Women in the business world should learn golf for the same reason as men, plus the extra reason that it opens up some tremendous dating opportunities if you’re in the market.

If you find yourself in cocktail conversation with a male over the age of thirty, and you’re looking for a topic of common interest, golf is a great go-to topic.

Proper grammar

The simple rule for “I” versus “me” is that the sentence has to make sense if you remove the other person mentioned in the sentence. For example, if you say, “Bob and I went to a movie,” it would still make sense if you removed “Bob and” and said, “I went to a movie.”


No matter your calling in life, you’ll spend a great deal of time trying to persuade people to do one thing or another.

Persuasive words and phrases:

  • Because (the word signals reasonableness, and reasonableness allows people to let down their defenses and drop their objections)
  • Would you mind …? (comes across as honest, while also showing concern for the other person)
  • I’m not interested (to persuade someone to stop trying to persuade you. Don’t offer a reason why you aren’t interested)
  • I don’t do that (it sounds like a hard-and-fast rule)
  • I have a rule… (another good antipersuasion technique)
  • I just wanted to clarify… (When you hear statements that are so mind-numbingly stupid, evil, or mean that you know a direct frontal assault would only start a fight.)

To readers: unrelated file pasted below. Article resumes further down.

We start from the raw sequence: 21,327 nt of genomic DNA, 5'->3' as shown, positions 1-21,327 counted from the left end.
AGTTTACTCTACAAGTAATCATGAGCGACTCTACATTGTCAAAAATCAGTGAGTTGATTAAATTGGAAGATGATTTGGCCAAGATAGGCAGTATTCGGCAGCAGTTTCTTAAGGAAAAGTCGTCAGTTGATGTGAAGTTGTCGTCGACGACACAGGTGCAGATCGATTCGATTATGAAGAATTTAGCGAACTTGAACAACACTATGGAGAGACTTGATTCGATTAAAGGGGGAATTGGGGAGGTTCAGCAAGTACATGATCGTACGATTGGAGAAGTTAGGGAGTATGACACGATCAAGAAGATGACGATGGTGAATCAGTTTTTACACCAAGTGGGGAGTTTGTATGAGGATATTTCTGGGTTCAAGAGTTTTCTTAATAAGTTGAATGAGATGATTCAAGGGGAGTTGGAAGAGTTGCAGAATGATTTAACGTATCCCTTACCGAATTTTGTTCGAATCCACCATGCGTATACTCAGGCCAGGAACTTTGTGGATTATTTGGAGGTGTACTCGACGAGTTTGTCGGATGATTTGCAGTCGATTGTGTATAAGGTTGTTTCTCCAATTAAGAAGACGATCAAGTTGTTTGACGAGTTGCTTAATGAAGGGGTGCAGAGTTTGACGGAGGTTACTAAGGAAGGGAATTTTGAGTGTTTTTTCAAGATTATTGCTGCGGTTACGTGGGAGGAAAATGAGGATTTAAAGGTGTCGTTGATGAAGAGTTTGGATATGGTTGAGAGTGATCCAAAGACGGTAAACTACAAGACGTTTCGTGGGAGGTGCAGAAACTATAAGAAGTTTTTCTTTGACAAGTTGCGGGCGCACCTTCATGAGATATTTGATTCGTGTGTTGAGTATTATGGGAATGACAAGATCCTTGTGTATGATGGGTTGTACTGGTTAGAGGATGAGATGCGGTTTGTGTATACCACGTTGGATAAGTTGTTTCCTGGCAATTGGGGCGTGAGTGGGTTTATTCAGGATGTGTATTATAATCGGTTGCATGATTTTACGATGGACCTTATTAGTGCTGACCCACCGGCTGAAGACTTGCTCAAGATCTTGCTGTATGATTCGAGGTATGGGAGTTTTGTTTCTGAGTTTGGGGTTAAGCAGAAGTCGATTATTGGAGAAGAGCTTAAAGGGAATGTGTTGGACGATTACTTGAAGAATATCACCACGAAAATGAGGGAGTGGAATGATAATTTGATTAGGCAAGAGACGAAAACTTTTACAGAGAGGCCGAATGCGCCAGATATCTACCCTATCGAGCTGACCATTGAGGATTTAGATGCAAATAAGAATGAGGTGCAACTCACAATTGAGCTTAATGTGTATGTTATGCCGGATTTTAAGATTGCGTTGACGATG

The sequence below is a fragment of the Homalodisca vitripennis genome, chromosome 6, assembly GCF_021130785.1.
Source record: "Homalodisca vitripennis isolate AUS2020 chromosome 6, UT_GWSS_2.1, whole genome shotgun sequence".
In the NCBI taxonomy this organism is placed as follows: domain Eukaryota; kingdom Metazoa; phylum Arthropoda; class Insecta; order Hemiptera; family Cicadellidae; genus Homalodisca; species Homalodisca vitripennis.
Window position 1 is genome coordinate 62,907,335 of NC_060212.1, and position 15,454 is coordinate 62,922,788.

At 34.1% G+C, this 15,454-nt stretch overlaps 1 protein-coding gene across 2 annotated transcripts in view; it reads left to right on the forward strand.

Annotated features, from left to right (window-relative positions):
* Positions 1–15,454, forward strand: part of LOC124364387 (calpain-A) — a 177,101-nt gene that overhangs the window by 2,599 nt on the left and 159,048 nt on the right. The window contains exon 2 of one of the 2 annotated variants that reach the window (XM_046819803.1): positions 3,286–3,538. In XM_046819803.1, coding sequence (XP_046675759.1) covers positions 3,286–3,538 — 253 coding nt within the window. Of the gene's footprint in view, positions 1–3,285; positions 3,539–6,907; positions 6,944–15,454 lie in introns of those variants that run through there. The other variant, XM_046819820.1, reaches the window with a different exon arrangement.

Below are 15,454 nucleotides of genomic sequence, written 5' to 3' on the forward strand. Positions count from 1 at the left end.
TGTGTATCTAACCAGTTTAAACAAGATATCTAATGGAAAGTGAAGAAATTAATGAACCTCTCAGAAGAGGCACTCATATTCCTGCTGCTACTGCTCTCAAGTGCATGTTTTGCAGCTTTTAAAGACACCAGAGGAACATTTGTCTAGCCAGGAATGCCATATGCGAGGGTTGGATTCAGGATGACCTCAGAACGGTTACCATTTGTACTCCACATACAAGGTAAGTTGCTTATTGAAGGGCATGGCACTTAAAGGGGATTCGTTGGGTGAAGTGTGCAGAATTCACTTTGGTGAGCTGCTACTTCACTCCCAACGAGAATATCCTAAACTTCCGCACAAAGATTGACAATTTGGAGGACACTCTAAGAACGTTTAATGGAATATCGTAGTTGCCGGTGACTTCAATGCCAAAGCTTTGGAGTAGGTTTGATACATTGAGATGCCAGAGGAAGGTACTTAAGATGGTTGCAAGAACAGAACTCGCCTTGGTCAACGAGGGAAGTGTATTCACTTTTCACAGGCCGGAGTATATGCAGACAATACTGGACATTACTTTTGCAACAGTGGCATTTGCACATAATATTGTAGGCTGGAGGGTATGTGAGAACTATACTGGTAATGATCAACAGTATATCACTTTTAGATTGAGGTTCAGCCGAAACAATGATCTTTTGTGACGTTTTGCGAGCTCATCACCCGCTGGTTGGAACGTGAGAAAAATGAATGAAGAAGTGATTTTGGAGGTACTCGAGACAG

• Is there anything you can do for me? (When an organization or person is preventing us from achieving whatever it is that we perceive as just and fair. To frame you as the helpless victim and the person you are trying to persuade as the hero and problem solver)
  • Thank you (if you want people to like you, for business or for your personal life. Make sure it includes a little detail of what makes you thankful)
  • This is just between you and me (People will automatically label you a friend if you share a secret. Sharing a confidence is a fast-track way to cause people to like and trust you. The trick is to reveal a secret that isn’t a dangerous one)


Decisiveness looks like leadership. Keep in mind that most normal people are at least a little bit uncertain when facing unfamiliar and complicated situation. What people crave in that sort of environment is anything that looks like certainty. If you can deliver an image of decisiveness, no matter how disingenuous, others will see it as leadership.